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Perhaps aiming to snag some attention away from Snapchat’s big group video call update out this morning, Facebook also announced an update to its chat app Messenger, which will now allow users to share 360-degree videos and HD quality video (720p). In both cases, you’ll have to capture the photo or video outside the Messenger app, the company notes. The update follows another that rolled out last fall, allowing users to share high-resolution photos through Messenger – something that Facebook said was the result of its significant investments in helping people “communicate visually.” The idea that mobile messaging is often a camera-first experience isn’t unique to Facebook Messenger, of course – it’s the premise of the Snapchat experience and, these days, Instagram too. Unfortunately for Facebook, news of improved media-sharing capabilities comes at a time when the company is under siege for its mishandling of user data, and, most
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Major League Baseball games are coming to Twitter as a result of a renewed partnership. This Thursday, Twitter will live stream the Texas Rangers versus the Oakland Athletics at 3:35 PM ET. The game will be the first of the weekly day-game live streams of out-of-market MLB games in the weeks ahead, during the 2018 season. The MLB will announce the games that will air on Twitter ahead of each month’s slate, usually via a tweet. Twitter has worked with the MLB before. As the company was ramping up its live streaming efforts in 2016, it announced it would begin streaming weekly MLB games, along with those from other sports organizations like the NHL and NFL. It then aired weekly games from April through October 2017. Now it will be a home to weekly games, available to U.S. users to stream for free from April through September 2018.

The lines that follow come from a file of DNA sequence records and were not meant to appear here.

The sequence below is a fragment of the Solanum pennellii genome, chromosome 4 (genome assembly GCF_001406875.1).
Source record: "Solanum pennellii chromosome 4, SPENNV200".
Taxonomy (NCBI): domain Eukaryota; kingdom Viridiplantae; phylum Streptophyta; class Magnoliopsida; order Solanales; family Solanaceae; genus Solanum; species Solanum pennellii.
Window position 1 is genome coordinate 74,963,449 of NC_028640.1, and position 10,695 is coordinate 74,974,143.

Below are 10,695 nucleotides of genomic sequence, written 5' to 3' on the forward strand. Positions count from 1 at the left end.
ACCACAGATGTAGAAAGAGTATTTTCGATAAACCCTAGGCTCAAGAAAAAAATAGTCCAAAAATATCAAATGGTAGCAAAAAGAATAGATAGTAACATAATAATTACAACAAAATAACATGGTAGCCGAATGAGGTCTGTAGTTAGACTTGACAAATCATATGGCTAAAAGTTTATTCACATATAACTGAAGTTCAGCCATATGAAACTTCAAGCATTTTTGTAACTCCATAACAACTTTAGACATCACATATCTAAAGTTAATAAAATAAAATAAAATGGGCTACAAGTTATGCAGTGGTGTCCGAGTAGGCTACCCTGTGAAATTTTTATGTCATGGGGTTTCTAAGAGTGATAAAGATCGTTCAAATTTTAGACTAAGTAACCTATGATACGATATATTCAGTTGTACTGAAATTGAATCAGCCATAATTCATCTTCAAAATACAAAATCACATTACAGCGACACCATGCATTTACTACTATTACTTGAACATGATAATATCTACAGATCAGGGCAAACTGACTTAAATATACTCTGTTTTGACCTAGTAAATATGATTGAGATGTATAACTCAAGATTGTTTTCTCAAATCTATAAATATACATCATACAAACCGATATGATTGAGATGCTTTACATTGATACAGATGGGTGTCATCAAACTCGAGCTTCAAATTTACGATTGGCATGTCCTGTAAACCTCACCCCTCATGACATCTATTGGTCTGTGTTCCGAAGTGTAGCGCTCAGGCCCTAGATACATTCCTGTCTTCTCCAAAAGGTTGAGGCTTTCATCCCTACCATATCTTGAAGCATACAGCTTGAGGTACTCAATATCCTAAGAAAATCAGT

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A company called Clipisode is today launching a new service that’s essentially a “talk show in a box,” as founder Brian Alvey describes it. Similar to how Anchor now allows anyone to build a professional podcast using simple mobile and web tools, Clipisode does this for video content. With Clipisode, you can record a video that can be shared across any platform – social media, the web, text messages – and collect video responses that can then be integrated into the “show” and overlaid with professional graphics. The video responses feature is something more akin to a video voicemail-based call-in feature. Here’s how it works. The content creator will first use Clipisode to record their video, and receive the link to share the video across social media, the web, or privately through email, text messaging, etc. When the viewer or guest clicks the link, they can respond to the question
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Twitter today is introducing a new feature that will make it easier to share a key moment from a live video, so those viewing the tweet don’t have to scroll to the part of the broadcast you want to talk about. The feature, called “Timestamps,” is something Twitter says it built in response to existing user behavior on Twitter. Before, users could only tweet an entire live video . So, if they wanted to highlight a particular segment, they would tweet the video along with the specific time in the video where the part they’re trying to share begins. Those viewing the tweet would then have to scroll through the video to the correct time, which can be cumbersome on longer broadcasts and challenging on slower connections. For instance: